Brex leaves some SME customers shaking corporate spending market – TechCrunch

of Brex solution to a large extent SMB’s exit from the market surprised its customers, market observers and even its competitors. And while affected customers are struggling to move their assets off the Brex platform, its rivals are targeting fintech and the market it leaves behind.

The decacorn solution puts a potentially material client cohort in play, which means that Brex rivals are probably preparing to try to attract the bills left inside.

TechCrunch has heard from a number of Brex rivals on the issue, giving us a sense of how the market views the company’s decision. Naturally, while discussing the competitors, they had a lot to say about their own products.

So, in order not to be too generous to competing entities, we divided their observations into two areas: notes on the business model and points related to customers. We tried to share only observations that describe the corporate spending market more generally, not why one particular company is better than any other.

Given how competitive the world of corporate spending has proved to be (more TIMES, TIMESand TIMES from TechCrunch), Brex has started an interesting strategic conversation in this well-funded niche for start-up fintech companies. Let’s talk about it.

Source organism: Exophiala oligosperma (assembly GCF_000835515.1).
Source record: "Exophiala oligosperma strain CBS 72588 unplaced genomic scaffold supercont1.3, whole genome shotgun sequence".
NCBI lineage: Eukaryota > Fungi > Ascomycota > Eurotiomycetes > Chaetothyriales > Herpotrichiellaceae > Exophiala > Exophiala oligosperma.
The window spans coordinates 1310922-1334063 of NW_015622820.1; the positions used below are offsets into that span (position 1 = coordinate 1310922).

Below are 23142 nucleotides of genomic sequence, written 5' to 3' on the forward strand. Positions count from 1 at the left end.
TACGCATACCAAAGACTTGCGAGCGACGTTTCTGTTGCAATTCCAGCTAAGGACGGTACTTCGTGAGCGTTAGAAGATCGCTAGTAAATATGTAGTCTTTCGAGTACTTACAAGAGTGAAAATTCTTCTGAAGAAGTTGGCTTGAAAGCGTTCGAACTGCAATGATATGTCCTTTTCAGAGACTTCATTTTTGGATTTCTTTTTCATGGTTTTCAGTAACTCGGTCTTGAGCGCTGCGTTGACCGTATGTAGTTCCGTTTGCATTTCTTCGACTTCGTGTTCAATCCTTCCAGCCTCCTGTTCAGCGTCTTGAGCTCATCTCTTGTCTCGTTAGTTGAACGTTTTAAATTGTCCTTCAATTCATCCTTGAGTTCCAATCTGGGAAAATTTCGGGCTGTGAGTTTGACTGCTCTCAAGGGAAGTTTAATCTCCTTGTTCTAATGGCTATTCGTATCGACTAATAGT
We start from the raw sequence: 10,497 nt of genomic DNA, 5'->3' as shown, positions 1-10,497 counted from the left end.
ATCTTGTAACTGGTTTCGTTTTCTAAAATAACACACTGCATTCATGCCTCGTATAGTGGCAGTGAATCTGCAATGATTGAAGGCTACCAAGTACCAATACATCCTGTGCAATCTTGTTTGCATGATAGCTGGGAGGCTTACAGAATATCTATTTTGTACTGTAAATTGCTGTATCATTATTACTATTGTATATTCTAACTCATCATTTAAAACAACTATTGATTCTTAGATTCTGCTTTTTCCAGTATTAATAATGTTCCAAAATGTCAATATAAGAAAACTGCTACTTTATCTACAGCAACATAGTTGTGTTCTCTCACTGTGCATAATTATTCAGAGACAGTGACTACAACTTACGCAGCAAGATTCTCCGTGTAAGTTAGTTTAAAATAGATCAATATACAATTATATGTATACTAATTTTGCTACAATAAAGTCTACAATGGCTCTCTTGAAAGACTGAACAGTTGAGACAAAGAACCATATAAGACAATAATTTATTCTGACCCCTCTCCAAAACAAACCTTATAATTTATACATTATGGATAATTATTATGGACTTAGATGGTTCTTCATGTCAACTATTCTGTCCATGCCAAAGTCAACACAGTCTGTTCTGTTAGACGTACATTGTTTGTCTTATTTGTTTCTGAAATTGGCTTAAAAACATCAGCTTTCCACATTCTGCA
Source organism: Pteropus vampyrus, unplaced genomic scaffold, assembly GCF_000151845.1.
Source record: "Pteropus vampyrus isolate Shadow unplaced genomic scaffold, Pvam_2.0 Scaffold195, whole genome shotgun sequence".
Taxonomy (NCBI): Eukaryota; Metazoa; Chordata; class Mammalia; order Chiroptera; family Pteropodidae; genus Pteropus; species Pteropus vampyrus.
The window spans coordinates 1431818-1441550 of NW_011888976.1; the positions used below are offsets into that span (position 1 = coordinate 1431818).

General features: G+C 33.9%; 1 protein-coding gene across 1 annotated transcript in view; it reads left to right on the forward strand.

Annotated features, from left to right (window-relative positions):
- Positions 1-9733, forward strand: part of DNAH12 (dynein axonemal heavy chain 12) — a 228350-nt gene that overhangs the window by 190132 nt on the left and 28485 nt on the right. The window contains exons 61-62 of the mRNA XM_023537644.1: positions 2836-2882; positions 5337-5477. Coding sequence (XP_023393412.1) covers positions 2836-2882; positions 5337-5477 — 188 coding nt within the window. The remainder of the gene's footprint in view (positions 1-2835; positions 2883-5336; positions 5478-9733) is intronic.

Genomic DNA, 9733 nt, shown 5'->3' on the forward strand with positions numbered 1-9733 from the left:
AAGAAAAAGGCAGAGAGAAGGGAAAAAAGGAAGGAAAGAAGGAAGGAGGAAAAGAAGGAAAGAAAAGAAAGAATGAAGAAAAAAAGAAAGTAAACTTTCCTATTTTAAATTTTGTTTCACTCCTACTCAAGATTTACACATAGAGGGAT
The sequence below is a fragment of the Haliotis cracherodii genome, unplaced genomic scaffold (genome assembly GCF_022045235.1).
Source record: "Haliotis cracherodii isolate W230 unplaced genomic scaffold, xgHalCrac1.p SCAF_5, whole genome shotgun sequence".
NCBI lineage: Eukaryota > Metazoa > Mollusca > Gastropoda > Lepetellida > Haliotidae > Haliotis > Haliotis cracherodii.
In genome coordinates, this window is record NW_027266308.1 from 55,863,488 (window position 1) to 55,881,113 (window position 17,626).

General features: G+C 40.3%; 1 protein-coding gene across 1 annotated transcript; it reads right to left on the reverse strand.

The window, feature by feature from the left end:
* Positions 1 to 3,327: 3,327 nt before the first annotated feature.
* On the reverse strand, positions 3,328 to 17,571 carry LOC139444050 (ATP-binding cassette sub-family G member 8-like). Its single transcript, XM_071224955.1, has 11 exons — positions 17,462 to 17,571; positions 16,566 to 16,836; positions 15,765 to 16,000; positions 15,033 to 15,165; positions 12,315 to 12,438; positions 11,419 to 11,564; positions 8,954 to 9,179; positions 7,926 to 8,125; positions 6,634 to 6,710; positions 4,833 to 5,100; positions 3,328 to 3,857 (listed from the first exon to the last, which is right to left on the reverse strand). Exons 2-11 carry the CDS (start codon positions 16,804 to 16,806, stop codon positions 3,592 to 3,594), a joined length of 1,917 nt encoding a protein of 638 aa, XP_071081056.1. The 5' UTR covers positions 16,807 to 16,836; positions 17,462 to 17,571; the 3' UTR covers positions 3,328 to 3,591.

Kicking the hive

Exchange earnings usually mean low margins, so their ability to power companies for corporate spending has been the subject of debate for some time. Brex and Ramp started offering free services, while Airbase focused more on selling software. Divvy managed to cope with a huge outcome only because of the reduction in card costs.

Later Brex released paid software products and the air base works for attack the exchange model by transferring its own exchange income back to consumers as money, more or less.

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